Marketing Addiction Recovery Services


The addiction epidemic continues to plague our community. We’re just beginning to receive data outlining the economic impact on a national basis, but we know it’s a problem that not only affects families but also businesses and the healthcare community. It’s now opening the door for marketing recovery centers, but how effective are the efforts?

MArket Potential

The Substance Abuse and Mental Health Services Administration’s (SAMHSA) latest report estimates that the addiction treatment market is about $35 billion per year and is estimated to reach $42 billion by 2020. SAMHSA also reports that 3.8 million people (12 years or older) received addiction treatment in 2016. Compare that to the 20.1 million people (12 years or older) that required treatment in 2016 and it’s clear there’s an unmet demand for addiction treatment. In fact, among those who required treatment, only 1 in 10 (10.6%) actually received it.   

The Challenges


Out of the people who abuse drugs or alcohol, not everyone realizes that they require treatment or even that the problem exists. For instance, according to the 2016 National Survey on Drug Use and Health, 24.2% of people ages 12 or older reported binge drinking within the past 30 days, but less than two percent of people ages 12 or older received treatment for substance abuse in 2016.


According to a 2017 survey, 97% of consumers search for businesses online and 73% of consumers say positive reviews make them trust a business more. Clients searching for treatment options want to know that your services have been successful for someone like them. Reviews and testimonials play a substantial role in a client choosing which treatment center is best for them. Building trust and establishing relationships with current clients is the first step in encouraging them to post positive reviews about your service. The more positive reviews you have, the better your reputation will be.


Society is reluctant to view substance addiction for what it is: a treatable medical condition. Instead, society insists on viewing substance abuse as a personal weakness. Because of this stigma, people seeking treatment for addiction are often hesitant or embarrassed to search for recovery centers or engage with recovery pages online. Treatment centers have the challenge of making people realize that their substance abuse is out of their control and can be treated like any other medical condition.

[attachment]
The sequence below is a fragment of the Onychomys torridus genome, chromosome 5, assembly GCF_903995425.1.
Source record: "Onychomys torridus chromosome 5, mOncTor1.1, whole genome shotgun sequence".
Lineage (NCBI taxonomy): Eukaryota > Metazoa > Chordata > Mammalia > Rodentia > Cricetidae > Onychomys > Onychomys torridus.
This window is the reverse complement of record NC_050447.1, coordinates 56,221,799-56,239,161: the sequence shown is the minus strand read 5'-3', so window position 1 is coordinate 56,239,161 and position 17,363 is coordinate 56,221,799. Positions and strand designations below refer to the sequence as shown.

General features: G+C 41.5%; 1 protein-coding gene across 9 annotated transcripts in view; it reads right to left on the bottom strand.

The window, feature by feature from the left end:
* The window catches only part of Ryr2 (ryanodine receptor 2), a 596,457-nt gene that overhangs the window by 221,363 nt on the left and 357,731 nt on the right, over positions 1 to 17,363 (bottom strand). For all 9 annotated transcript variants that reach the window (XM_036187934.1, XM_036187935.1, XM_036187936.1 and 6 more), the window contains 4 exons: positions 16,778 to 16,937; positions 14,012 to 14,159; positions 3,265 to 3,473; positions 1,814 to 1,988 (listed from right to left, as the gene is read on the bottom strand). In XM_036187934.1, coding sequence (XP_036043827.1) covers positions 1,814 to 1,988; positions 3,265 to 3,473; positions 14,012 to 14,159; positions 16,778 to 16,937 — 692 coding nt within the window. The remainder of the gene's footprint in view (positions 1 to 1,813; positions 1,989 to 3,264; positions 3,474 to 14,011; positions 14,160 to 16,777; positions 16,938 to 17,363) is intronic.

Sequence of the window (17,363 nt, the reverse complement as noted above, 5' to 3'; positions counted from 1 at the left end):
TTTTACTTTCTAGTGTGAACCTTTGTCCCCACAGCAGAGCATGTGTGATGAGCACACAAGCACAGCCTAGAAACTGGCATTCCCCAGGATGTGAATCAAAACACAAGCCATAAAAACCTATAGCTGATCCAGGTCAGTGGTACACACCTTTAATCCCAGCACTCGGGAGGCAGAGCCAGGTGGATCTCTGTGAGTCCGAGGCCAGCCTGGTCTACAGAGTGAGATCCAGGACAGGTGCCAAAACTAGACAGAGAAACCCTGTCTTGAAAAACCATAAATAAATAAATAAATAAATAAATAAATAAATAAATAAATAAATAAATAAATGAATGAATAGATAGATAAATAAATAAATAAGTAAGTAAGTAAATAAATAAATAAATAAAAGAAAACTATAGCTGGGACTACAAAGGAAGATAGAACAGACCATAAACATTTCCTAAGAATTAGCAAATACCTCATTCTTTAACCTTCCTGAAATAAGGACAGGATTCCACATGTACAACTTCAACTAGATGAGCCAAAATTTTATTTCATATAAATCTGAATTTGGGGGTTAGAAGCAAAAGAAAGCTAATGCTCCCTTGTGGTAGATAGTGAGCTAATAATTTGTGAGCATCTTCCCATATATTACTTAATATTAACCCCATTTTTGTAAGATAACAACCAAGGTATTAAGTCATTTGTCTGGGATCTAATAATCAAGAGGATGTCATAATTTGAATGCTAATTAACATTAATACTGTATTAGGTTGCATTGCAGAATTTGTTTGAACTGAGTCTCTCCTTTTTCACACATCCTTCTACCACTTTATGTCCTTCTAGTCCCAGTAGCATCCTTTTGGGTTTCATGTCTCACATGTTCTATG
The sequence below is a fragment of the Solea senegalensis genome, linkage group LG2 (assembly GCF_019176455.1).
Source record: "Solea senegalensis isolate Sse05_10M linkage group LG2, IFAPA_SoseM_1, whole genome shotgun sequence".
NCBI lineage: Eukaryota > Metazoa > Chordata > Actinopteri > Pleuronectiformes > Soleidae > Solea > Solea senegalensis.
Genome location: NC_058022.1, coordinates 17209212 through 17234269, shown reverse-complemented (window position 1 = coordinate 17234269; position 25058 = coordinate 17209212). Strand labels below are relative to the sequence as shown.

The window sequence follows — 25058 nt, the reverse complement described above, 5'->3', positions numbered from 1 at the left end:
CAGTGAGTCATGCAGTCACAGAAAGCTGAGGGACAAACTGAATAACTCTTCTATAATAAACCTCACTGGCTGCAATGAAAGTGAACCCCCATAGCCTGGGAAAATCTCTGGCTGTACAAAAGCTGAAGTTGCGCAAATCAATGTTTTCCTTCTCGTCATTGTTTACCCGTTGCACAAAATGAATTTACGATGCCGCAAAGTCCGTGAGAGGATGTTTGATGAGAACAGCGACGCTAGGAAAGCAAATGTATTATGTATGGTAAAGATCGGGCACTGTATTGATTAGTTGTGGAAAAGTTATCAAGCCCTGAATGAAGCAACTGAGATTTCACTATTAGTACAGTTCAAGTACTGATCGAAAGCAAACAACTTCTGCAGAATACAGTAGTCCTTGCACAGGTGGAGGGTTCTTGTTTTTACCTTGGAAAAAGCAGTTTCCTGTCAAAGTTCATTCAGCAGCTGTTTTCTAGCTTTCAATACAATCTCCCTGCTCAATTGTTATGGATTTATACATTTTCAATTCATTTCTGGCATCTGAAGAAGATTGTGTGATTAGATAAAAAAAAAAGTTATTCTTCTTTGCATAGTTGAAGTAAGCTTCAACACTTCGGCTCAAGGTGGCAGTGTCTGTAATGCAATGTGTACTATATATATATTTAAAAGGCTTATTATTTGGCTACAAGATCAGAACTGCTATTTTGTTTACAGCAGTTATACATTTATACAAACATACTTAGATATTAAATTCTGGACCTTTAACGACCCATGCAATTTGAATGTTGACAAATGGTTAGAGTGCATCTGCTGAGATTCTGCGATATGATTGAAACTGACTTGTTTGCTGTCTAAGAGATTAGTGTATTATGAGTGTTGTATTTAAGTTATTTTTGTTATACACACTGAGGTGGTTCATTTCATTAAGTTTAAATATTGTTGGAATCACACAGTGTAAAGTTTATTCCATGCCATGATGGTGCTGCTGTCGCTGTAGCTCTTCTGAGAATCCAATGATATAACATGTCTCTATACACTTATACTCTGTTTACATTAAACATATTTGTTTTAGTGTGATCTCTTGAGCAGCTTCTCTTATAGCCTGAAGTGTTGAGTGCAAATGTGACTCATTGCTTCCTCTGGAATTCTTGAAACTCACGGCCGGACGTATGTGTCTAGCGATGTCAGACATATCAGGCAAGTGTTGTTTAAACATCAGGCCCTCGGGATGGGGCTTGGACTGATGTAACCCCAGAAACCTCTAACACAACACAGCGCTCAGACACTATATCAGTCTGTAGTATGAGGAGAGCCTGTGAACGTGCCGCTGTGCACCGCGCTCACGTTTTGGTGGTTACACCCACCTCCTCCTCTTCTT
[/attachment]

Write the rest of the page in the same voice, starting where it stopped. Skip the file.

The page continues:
Many addiction treatment centers get the majority of their new patients from referrals.  Whether it is a physician, a pastor, or a counselor, people tend to trust recommendations from their personal contacts more than a stranger’s. That’s why co-branding with community organizations and establishing relationships within the community is essential for gaining new clients.


According to the National Institute on Drug Abuse (NIDA), the chronic nature of this disease means that relapse is likely in people with addiction. Substance abuse relapse rates are comparable to rates for diabetes, asthma, and hypertension. In fact, 40 to 60 percent of recovering addicts eventually relapse. This rate presents a unique problem in establishing validity for recovery centers as being successful. Having repeat clients means success rates are not high enough to look attractive to the audience.

Understanding the Issues

Recently we conducted focus groups with people in recovery to uncover some critical answers on when, why, and how they made the decision to enter recovery. We also tested campaign creative. The key issue we uncovered was the consumer condition.

When using drugs or alcohol, the audience described themselves as being “in the madness”, which is state of mind where the individual comprehends very little and intentionally zones-out most communications. While the audience related to the campaign materials, they clearly communicated that they would pay little attention to the materials until the critical point of seeking help.

Varying Strategies

Marketing addiction recovery may present unique challenges but it’s still possible. The key is to consider each challenge individually and weigh your options in overcoming them. Invest in a variety of marketing strategies, compare the results, and determine which methods are most rewarding.

For example, to overcome the social stigma and invite people to engage with your online channels, consider investing in an online campaign to spread awareness about addiction recovery. As for tackling the trust and reputation challenge, consider gaining and improving online reviews as well as investing in your third-party visibility. By diversifying your approach, you are able to identify the most effective strategies for marketing your recovery center.


Want to learn more about marketing addiction recovery services? Connect with us below. 

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